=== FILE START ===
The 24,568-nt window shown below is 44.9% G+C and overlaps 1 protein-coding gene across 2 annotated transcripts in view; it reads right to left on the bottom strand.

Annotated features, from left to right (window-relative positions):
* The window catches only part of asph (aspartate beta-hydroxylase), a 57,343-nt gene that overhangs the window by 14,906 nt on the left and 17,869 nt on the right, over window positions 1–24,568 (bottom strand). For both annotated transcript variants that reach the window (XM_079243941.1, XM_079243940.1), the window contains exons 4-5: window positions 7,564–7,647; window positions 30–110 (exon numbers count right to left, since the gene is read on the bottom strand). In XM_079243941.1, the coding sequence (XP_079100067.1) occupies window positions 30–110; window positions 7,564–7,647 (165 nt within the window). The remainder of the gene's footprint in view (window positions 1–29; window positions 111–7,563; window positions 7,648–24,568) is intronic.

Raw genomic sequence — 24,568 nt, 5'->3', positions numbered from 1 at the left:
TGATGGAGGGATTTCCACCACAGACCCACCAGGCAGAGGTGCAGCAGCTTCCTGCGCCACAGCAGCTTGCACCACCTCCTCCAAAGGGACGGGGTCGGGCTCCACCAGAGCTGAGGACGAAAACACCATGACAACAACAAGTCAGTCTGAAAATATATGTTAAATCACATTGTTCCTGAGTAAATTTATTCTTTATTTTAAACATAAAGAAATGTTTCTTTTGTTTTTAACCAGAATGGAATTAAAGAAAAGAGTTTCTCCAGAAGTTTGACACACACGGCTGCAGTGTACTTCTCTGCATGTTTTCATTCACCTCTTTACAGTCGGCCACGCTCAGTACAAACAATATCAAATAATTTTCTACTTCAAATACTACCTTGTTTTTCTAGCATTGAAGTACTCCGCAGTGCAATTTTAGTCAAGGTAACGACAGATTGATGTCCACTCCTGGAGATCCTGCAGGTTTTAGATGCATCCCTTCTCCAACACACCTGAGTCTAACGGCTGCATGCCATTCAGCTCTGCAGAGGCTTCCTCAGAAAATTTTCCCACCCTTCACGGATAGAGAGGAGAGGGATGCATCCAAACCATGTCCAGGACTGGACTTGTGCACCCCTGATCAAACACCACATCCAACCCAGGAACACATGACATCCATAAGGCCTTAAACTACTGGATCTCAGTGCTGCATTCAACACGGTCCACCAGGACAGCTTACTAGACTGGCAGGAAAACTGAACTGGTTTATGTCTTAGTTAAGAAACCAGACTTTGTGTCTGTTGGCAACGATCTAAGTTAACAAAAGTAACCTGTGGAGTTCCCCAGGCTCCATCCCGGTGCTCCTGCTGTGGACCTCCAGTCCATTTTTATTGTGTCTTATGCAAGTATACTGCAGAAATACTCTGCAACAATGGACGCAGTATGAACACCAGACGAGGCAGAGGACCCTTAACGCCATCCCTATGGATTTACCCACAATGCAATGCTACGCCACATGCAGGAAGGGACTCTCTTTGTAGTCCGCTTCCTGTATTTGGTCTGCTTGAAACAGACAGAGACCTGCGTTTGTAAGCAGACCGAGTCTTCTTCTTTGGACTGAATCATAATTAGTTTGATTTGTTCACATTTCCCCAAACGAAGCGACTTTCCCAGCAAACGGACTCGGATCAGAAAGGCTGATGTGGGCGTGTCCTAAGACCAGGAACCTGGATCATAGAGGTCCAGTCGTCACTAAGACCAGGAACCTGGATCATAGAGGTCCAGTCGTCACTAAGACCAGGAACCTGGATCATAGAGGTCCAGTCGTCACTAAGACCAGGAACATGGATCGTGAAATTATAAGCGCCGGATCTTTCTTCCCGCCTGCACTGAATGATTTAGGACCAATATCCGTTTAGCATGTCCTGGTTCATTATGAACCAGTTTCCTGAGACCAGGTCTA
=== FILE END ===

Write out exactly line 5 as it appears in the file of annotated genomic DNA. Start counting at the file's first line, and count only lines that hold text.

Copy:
TGATGGAGGGATTTCCACCACAGACCCACCAGGCAGAGGTGCAGCAGCTTCCTGCGCCACAGCAGCTTGCACCACCTCCTCCAAAGGGACGGGGTCGGGCTCCACCAGAGCTGAGGACGAAAACACCATGACAACAACAAGTCAGTCTGAAAATATATGTTAAATCACATTGTTCCTGAGTAAATTTATTCTTTATTTTAAACATAAAGAAATGTTTCTTTTGTTTTTAACCAGAATGGAATTAAAGAAAAGAGTTTCTCCAGAAGTTTGACACACACGGCTGCAGTGTACTTCTCTGCATGTTTTCATTCACCTCTTTACAGTCGGCCACGCTCAGTACAAACAATATCAAATAATTTTCTACTTCAAATACTACCTTGTTTTTCTAGCATTGAAGTACTCCGCAGTGCAATTTTAGTCAAGGTAACGACAGATTGATGTCCACTCCTGGAGATCCTGCAGGTTTTAGATGCATCCCTTCTCCAACACACCTGAGTCTAACGGCTGCATGCCATTCAGCTCTGCAGAGGCTTCCTCAGAAAATTTTCCCACCCTTCACGGATAGAGAGGAGAGGGATGCATCCAAACCATGTCCAGGACTGGACTTGTGCACCCCTGATCAAACACCACATCCAACCCAGGAACACATGACATCCATAAGGCCTTAAACTACTGGATCTCAGTGCTGCATTCAACACGGTCCACCAGGACAGCTTACTAGACTGGCAGGAAAACTGAACTGGTTTATGTCTTAGTTAAGAAACCAGACTTTGTGTCTGTTGGCAACGATCTAAGTTAACAAAAGTAACCTGTGGAGTTCCCCAGGCTCCATCCCGGTGCTCCTGCTGTGGACCTCCAGTCCATTTTTATTGTGTCTTATGCAAGTATACTGCAGAAATACTCTGCAACAATGGACGCAGTATGAACACCAGACGAGGCAGAGGACCCTTAACGCCATCCCTATGGATTTACCCACAATGCAATGCTACGCCACATGCAGGAAGGGACTCTCTTTGTAGTCCGCTTCCTGTATTTGGTCTGCTTGAAACAGACAGAGACCTGCGTTTGTAAGCAGACCGAGTCTTCTTCTTTGGACTGAATCATAATTAGTTTGATTTGTTCACATTTCCCCAAACGAAGCGACTTTCCCAGCAAACGGACTCGGATCAGAAAGGCTGATGTGGGCGTGTCCTAAGACCAGGAACCTGGATCATAGAGGTCCAGTCGTCACTAAGACCAGGAACCTGGATCATAGAGGTCCAGTCGTCACTAAGACCAGGAACCTGGATCATAGAGGTCCAGTCGTCACTAAGACCAGGAACATGGATCGTGAAATTATAAGCGCCGGATCTTTCTTCCCGCCTGCACTGAATGATTTAGGACCAATATCCGTTTAGCATGTCCTGGTTCATTATGAACCAGTTTCCTGAGACCAGGTCTA